It was not so long ago that Ncyclopedia promoter Aniruddha underlined the importance of derailleur hangers in his fortnightly column on the “onmanorama” website.
The objective was to make the rider aware of this innocent little part which is a life-saver for bicycle frames, make him/her understand how damage to it can paralyse bikes and how difficult it is to source the part.
We did not realise at that time that the reality would soon come home to bite. It did.
Riders Dattatraya Shinde and Sanjay Lute broke their derailleur hangers almost at the same time. We told them not to worry and promised to bring their bikes back on road within a couple of days. That was not to be. None of the more than 50 hangers we had in stock fit Dattatraya’s Trek Madone 4.7 of year 2010 and Sanjay’s Cannondale Quick 8 of 2017.
Trek India sought eight weeks to deliver, while Cannondale importer TI Cycles was completely clueless. We pleaded, but to no avail. We tried with other shops across the country. No one had the hangers.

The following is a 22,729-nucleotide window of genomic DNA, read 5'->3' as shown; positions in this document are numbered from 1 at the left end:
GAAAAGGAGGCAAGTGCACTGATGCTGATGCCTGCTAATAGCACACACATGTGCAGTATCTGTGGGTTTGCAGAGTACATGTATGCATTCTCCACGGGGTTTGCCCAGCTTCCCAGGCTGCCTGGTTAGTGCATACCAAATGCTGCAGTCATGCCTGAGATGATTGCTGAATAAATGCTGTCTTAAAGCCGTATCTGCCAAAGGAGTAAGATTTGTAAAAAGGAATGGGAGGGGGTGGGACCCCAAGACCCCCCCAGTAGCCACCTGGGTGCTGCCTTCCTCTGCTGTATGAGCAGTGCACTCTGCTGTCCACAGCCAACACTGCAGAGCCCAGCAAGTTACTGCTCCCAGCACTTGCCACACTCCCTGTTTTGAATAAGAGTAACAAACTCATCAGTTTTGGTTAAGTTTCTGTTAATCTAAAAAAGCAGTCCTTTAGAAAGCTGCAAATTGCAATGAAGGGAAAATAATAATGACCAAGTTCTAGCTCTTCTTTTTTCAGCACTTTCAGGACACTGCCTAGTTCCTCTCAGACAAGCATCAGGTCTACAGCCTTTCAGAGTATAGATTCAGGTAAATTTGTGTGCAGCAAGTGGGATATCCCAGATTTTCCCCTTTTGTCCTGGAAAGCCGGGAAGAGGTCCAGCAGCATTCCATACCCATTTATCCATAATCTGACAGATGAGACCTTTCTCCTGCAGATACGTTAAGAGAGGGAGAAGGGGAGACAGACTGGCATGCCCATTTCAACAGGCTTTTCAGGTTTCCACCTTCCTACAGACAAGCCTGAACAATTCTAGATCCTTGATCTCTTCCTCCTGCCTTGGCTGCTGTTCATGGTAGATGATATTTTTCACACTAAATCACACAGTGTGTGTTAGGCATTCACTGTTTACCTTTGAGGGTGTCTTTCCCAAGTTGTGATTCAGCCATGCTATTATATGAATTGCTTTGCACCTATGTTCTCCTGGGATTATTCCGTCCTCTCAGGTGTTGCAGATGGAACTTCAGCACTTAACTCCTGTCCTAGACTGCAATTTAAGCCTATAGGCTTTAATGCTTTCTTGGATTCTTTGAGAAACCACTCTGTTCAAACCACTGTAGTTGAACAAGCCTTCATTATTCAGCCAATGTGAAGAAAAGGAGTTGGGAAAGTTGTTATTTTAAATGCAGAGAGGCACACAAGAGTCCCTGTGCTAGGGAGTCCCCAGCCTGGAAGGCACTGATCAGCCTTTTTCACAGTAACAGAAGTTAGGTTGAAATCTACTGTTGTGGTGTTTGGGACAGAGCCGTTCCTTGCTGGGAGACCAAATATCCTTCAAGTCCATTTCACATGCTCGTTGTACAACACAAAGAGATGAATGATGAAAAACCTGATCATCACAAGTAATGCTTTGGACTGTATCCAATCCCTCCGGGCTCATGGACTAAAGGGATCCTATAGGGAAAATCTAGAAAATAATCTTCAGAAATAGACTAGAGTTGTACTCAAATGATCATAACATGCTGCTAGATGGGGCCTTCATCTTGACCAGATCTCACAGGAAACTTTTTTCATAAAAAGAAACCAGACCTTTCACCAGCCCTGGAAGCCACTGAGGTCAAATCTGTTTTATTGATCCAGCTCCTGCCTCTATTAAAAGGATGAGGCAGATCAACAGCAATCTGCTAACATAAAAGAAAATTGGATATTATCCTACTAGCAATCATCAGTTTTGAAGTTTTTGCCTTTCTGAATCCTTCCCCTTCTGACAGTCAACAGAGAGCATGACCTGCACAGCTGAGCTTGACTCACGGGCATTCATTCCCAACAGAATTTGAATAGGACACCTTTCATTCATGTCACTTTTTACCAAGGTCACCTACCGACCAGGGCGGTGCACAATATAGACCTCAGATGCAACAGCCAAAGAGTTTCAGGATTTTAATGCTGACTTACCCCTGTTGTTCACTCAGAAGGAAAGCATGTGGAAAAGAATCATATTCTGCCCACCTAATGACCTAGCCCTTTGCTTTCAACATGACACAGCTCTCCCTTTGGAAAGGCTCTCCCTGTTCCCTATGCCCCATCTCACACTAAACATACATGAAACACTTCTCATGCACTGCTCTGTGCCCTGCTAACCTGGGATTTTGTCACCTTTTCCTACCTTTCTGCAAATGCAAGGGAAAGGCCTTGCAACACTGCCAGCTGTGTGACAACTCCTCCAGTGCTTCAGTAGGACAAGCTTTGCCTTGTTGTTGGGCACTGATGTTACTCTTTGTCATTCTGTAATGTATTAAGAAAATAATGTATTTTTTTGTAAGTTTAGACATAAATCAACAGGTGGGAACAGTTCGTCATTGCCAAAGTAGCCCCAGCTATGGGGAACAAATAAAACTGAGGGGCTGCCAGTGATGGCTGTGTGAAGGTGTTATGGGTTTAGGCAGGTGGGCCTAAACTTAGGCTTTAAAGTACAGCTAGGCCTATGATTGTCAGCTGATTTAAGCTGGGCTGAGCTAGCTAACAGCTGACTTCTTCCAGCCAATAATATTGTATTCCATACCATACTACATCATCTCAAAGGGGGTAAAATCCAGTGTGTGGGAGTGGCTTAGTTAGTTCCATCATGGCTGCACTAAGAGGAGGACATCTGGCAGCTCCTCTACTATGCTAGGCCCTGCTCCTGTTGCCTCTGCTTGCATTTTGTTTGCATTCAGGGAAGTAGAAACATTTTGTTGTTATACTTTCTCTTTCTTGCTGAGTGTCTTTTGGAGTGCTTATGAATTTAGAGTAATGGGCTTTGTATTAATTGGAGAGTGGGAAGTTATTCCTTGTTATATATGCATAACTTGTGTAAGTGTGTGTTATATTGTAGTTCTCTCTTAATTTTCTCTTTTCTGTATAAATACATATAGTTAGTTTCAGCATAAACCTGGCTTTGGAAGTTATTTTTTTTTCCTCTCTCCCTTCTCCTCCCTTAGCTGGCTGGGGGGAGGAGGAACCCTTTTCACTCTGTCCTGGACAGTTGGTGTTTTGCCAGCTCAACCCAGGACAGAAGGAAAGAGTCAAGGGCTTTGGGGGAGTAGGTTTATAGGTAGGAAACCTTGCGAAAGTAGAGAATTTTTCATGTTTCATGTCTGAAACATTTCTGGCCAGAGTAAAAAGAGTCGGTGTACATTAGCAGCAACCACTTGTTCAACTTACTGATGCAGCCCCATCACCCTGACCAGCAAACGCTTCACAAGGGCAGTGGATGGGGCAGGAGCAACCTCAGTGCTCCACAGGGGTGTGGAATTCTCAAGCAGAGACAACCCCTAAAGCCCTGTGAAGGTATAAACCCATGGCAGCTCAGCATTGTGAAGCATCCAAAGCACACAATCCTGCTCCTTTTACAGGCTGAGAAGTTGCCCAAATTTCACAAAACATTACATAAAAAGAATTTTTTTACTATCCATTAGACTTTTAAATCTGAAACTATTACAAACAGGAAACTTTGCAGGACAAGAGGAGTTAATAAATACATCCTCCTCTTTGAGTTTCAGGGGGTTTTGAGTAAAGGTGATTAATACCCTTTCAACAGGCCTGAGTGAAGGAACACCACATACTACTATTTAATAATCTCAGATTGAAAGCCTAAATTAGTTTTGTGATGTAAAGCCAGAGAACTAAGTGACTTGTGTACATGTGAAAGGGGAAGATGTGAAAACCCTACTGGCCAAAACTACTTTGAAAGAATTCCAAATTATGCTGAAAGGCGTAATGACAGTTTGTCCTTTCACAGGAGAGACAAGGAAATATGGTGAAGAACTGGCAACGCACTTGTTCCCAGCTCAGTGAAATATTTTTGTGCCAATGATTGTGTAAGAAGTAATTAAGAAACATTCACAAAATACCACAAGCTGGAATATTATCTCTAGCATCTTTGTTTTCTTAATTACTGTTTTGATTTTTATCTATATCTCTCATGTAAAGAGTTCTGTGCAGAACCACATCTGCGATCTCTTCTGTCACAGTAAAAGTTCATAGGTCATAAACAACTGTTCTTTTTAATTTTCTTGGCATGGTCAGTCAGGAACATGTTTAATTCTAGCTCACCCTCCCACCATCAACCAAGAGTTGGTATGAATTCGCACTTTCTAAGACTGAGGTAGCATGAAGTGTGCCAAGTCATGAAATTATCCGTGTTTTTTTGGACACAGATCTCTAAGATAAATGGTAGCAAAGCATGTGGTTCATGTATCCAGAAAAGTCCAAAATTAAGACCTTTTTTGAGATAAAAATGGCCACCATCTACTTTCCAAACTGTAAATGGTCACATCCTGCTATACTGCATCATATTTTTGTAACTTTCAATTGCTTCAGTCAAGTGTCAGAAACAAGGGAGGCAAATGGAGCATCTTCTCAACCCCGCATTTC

We had a promise to fulfil. We decided to get the hangers ourselves. We found an independent importer who delivered in two weeks and brought the Madone on road on Tuesday (March 27, 2018).
The Cannondale hanger is also here and the bike will soon hit the road.
While researching for the Manorama column, Aniruddha had found one manufacturer listing 650 different types of hangers and another listing 450. The hangers take the impact of a fall/hit and break, thereby saving the frame
Every bike has a different derailleur hanger and the hanger changes every year. Trek did not have the Madone hanger in ready stock as the bike is a 2010 make.
Bicycling has come a long way but the problem of derailleur hangers still persists in the year 2018.
But for Ncyclopedia commitment to cycling and riders, the Madone and the Cannondale would take a long time to return to roads.
The importers may not care. We do.